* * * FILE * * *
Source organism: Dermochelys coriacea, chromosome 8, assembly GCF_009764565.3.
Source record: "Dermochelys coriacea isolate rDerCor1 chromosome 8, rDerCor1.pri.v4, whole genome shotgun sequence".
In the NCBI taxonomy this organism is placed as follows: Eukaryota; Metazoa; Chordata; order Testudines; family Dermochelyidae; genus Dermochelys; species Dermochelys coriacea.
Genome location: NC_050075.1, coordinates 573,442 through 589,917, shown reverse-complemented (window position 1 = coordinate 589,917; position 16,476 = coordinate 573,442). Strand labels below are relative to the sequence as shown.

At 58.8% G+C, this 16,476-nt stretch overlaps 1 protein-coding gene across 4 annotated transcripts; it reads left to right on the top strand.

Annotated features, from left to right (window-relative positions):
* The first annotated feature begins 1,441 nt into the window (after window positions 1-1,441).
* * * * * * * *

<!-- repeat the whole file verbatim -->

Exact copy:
Source organism: Dermochelys coriacea, chromosome 8, assembly GCF_009764565.3.
Source record: "Dermochelys coriacea isolate rDerCor1 chromosome 8, rDerCor1.pri.v4, whole genome shotgun sequence".
In the NCBI taxonomy this organism is placed as follows: Eukaryota; Metazoa; Chordata; order Testudines; family Dermochelyidae; genus Dermochelys; species Dermochelys coriacea.
Genome location: NC_050075.1, coordinates 573,442 through 589,917, shown reverse-complemented (window position 1 = coordinate 589,917; position 16,476 = coordinate 573,442). Strand labels below are relative to the sequence as shown.

At 58.8% G+C, this 16,476-nt stretch overlaps 1 protein-coding gene across 4 annotated transcripts; it reads left to right on the top strand.

Annotated features, from left to right (window-relative positions):
* The first annotated feature begins 1,441 nt into the window (after window positions 1-1,441).